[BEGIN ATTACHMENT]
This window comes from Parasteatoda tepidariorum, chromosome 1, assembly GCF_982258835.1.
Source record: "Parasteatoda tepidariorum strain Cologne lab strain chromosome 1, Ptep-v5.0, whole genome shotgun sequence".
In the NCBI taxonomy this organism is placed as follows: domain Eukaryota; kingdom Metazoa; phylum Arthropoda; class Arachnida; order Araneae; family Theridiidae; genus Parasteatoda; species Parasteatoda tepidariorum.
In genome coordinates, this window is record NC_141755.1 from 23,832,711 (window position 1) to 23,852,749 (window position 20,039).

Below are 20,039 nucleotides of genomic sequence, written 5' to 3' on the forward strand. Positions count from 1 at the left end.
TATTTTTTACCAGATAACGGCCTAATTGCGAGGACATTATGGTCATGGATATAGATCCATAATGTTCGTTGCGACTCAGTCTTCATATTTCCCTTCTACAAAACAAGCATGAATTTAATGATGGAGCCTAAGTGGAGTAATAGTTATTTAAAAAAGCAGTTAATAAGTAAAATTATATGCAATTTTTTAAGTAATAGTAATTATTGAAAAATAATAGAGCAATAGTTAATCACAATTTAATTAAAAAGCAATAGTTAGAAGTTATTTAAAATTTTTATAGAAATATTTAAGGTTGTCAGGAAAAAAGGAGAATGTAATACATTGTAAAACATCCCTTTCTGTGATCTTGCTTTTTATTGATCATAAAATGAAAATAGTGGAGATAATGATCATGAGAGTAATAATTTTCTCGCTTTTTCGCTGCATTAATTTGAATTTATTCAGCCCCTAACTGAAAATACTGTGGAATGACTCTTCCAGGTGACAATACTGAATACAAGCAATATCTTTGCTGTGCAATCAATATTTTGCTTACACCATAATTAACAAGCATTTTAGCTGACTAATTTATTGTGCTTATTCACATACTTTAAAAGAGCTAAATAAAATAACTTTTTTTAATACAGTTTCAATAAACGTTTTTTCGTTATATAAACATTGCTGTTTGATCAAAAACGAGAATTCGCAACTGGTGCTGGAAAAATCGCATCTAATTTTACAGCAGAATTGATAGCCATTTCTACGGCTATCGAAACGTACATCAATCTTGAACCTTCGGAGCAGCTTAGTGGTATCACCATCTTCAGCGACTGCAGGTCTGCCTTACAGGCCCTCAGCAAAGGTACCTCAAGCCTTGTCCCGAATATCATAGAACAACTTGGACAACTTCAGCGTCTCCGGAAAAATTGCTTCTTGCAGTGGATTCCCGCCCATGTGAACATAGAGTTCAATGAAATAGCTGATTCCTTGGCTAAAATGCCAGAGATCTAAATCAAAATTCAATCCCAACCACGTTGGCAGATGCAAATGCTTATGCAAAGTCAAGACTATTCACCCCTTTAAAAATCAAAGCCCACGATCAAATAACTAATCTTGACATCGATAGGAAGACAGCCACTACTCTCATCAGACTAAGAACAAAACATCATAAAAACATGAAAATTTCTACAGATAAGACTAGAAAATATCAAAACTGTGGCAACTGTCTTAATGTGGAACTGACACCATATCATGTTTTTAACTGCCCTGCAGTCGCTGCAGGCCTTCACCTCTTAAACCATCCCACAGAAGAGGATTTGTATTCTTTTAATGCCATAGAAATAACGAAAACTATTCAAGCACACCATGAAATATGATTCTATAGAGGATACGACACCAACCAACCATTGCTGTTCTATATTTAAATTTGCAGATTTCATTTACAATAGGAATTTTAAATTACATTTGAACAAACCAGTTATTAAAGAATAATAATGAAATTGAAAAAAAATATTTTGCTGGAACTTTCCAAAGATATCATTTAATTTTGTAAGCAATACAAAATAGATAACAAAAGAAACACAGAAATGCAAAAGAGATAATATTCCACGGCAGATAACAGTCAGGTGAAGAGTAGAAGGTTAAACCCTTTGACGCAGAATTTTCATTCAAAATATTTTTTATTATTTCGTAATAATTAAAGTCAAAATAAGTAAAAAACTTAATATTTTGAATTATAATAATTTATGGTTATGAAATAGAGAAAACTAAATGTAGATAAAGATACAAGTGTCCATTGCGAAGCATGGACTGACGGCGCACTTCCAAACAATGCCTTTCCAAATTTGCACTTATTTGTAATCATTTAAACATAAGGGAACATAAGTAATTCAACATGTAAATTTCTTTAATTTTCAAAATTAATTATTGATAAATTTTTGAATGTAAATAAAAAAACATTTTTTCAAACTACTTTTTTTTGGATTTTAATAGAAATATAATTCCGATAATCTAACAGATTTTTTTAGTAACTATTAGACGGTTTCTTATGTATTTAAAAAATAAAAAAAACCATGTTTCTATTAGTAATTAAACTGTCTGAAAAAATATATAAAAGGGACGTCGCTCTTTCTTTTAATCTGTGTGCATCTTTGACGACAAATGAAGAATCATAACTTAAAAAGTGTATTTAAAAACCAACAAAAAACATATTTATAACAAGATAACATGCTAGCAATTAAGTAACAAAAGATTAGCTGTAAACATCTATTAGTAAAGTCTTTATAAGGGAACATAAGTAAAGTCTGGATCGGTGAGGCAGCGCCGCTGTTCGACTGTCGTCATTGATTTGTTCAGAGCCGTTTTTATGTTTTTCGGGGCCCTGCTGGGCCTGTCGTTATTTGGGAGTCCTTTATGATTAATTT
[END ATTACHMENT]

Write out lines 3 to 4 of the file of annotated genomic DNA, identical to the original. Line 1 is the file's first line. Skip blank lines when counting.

In the NCBI taxonomy this organism is placed as follows: domain Eukaryota; kingdom Metazoa; phylum Arthropoda; class Arachnida; order Araneae; family Theridiidae; genus Parasteatoda; species Parasteatoda tepidariorum.
In genome coordinates, this window is record NC_141755.1 from 23,832,711 (window position 1) to 23,852,749 (window position 20,039).